Forty-eight years after he allegedly did that, I scratched a narrative onto paper—inspired by him in a roundabout way—and you can read it EXILES.

Bio: Walter Conley‘s poetry and fiction appear in the small press, anthologies and sites like Mad Swirl and Danse Macabre. His latest publication, the short story “Chicken,” can be found in All Due Respect Magazine #1 and is currently being developed as a novel. Forthcoming are stories in the books Drag Noir and Lost in the Witching Hour. Walter blogs at http://katharinehepcat.com, is online at  http://facebook.com/wconley2 and can be reached at pitchbrite@gmail.com.

Exiles: An Outsider Anthology is OUT NOW from Blackwitch Press.

Exiles Guest Blog: Dullcreek by Carrie Clevenger

Exiles cover preview (1)Homosexuality was a non-topic when I was growing up in the eighties. The ultimate ‘weird,’ and though I was never gay, I knew people who were. People I loved who suffered privately while playing a charade of heterosexuality. Boys chased after girls, who in turn were meant to be pretty for them. A prize worth claiming. Future mate and companion.

When Paul approached me to write for Exiles, I had little hesitation in turning over a work I’d had in the back of my hard drive for a good amount of time. Originally a flash-fiction piece, “Dullcreek,” to me at least, addresses the alienation associated with social exile, or dissemination from the general public. Lesley, my character narrator in the story, relates a background that includes a lost love, shame and finally, avenged anger—all wrapped up in being who she is. Her sexual identity automatically excludes her from ever being a true presence in the world. To just be herself.

It is my hope that with time and education, that acceptance of the gay and lesbian community becomes universal, and that each individual can be free to chase the subject of their heart’s desire. That marriage be recognized as a pact between two people that love one another and wish to make a lifetime commitment, and that this ridicule and persecution of their chosen lifestyles cease. Only then, can love truly reign.

Bio: Carrie Clevenger enjoys documentaries, non-fiction, Blue Moon beer, music and coffee. Sometimes she writes poetry and short stories that have bad endings. She’s the elusive sort and has a horrid fear of meeting people. Carrie is the author of the Crooked Fang series, writes erotic tidbits under the pseudonym  Annice Sands, and has many more awful things planned.


Buy her books at http://www.crookedfang.com/

On Twitter as @carrieclevenger

Facebook Pages:

Crooked Fang – https://www.facebook.com/CrookedFang

Annice Sands – https://www.facebook.com/annicesandserotics



Exiles cover preview (1)The inspiration for my story, The Rain King, is on one level, a very simple one. It was the song Kingdom Of Rain (LINK http://www.youtube.com/watch?v=oEcXz7b2Bk0) by Mark Lanegan and redone by Lanegan and Soulsavers.

Listening to the song can speak to you more than any explanation that I could give. The story is just my meagre interpretation.

On another level, the idea of the exile, the misfitting into a society is one that has perfumed my life since I can remember. While at school in Wales I was surrounded by a mixture of uncouth but honest country kids, a smattering of the children of sixties hippies, their parents escaping to the countryside as their idealism was as blasted by their failed conscious revolution as their brains, and the offspring of factory workers from the Black Country across the border. I was an imported kid with an Evangelical Christian ex-postman father who let me, no, encouraged me to read his small library of books on religion and mythology, including his collection of the classic occult “Man, Myth And Magic” sixties series, and to watch Boris Karloff and sixties Sci-Fi movies.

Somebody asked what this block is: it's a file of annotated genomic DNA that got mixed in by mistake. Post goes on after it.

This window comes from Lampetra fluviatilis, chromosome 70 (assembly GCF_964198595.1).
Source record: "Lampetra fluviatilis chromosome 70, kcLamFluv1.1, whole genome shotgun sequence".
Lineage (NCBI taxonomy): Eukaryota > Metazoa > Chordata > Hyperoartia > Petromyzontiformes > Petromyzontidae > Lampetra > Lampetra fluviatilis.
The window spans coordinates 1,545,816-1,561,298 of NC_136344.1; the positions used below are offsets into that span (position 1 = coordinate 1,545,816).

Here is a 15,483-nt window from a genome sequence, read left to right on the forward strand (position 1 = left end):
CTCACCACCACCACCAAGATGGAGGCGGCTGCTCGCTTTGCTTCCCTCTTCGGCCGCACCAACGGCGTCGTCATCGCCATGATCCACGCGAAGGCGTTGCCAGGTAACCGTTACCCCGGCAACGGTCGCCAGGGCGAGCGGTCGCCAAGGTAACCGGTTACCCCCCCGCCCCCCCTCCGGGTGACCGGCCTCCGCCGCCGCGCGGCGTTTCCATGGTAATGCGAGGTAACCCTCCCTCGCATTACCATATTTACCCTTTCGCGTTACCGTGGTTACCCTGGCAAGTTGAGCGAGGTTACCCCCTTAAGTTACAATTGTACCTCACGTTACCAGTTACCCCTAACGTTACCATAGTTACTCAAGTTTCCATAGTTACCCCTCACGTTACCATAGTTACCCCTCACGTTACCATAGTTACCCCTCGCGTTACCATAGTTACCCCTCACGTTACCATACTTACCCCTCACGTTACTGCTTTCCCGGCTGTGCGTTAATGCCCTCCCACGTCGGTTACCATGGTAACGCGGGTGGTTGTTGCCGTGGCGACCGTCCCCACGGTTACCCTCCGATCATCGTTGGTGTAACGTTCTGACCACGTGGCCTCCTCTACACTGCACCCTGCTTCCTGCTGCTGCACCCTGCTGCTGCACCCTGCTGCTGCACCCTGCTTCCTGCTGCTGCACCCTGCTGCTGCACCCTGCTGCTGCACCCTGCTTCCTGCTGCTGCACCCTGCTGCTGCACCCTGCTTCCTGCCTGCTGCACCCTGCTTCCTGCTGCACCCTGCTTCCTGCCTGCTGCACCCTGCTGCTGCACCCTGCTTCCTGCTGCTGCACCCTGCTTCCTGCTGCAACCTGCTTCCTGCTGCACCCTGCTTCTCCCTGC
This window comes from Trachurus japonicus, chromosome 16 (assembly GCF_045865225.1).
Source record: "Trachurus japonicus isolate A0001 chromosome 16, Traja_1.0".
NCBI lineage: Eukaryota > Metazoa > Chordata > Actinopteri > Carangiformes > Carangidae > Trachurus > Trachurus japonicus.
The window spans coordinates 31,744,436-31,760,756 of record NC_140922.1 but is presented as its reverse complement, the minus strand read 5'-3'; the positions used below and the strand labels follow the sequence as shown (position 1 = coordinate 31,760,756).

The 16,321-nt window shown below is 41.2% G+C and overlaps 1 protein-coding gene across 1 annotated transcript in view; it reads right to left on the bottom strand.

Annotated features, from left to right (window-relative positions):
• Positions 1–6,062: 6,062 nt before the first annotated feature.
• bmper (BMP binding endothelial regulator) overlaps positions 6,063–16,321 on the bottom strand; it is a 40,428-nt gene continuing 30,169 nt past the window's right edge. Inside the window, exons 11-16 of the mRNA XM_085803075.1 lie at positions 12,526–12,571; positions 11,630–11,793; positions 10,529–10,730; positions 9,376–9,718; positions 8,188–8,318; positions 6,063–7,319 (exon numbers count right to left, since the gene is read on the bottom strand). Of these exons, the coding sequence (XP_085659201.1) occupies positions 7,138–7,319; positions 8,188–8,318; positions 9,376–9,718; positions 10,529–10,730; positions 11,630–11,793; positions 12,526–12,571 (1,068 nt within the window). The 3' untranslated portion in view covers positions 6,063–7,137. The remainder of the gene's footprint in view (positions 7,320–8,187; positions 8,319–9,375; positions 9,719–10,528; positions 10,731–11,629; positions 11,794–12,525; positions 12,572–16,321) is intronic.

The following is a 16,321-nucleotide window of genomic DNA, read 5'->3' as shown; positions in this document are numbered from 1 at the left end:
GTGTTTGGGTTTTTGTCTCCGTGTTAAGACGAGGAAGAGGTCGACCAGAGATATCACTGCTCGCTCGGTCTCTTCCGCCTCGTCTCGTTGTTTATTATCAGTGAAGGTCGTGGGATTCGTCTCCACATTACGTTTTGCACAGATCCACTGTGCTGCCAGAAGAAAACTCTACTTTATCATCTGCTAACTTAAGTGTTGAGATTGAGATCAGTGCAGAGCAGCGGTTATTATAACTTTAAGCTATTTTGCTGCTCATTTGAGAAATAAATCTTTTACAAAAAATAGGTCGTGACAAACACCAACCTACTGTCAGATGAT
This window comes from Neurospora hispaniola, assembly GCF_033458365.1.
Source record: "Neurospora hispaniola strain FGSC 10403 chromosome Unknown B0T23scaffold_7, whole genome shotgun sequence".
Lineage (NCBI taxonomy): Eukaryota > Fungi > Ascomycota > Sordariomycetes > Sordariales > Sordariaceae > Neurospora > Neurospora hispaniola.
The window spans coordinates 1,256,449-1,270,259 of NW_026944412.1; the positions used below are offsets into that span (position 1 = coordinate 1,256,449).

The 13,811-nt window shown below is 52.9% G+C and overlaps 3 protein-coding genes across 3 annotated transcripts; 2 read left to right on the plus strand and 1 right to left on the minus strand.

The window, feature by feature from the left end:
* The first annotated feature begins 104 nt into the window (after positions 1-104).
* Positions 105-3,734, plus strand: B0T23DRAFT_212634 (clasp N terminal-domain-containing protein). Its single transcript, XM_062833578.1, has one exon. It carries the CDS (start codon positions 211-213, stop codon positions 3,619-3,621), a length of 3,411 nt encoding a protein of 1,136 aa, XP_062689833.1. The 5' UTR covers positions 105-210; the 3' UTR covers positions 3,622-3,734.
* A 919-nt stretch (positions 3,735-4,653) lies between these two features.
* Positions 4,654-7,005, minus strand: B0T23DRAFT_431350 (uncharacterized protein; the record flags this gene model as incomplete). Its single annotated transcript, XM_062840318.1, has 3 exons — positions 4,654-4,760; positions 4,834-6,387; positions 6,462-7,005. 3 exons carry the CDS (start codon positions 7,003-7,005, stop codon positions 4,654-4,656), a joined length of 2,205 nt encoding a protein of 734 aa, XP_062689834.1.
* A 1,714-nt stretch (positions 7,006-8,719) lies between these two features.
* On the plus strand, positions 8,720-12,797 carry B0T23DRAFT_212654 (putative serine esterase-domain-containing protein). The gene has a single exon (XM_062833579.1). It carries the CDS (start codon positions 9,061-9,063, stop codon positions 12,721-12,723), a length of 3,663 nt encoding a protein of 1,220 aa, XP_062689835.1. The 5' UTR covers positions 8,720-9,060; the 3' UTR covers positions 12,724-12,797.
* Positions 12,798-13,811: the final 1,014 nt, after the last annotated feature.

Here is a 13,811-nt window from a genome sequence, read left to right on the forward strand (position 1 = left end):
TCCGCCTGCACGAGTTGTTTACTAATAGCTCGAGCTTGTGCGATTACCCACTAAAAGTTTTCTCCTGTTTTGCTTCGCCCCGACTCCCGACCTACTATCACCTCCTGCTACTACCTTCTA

The other love that my father passed on to me was the passion for music. Bible thumper, he may be, but my old man used to be the drummer in an R& B band in sixties London named The Vampires who had coffin-shaped amps. While the other children at my primary school would be singing along to the soundtrack of Grease, I would have Hey Joe whistling around my furtive imagination. Every Sunday my father would watch Songs Of Praise, switch the TV off and then, we would immerse ourselves in minor-keyed Blues, the desperate existential crisis of Pink Floyd, the manic wide-eyed howl of Little Richard and the funky soundtrack to Jesus Christ Superstar.

Songs of rebellion, suffering and redemption.

Yet while my father saw the light in it all, I saw the darkness. His Christ was a fluffy feel-good saviour, the speaker of divine self-help strategies; whereas mine was a tortured man-god nailed to the cross of existence with the rest of us, forsaken by his jealous and despotic Father.

Exiled from the light above in a fallen and essentially Noir world.

As I am writing this I am listening to the Black Soul Choir by 16 Horsepower where David Eugene Edwards sings “Every man is evil, yes. Every man’s a liar. Unashamed with wicked tongues sing in the Black Soul Choir“.

‘Nuff said.

Bio: Jason Michel is the Dictator at PULP METAL MAGAZINE.

Exiles: An Outsider Anthology is OUT NOW from Blackwitch Press.

Exiles Guest Blog: Boxing Day in Muros by Steven Porter

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I was delighted to be asked to appear in Exiles: An Outsider Anthology. I guess a lot of my writing is about outsiders, but Boxing Day in Muros seems to fit the bill perfectly. The story first appeared on the Dogmatika website, then in my own collection Blurred Girl and Other Suggestive Stories. So, like its main character Rab, it has been around a bit.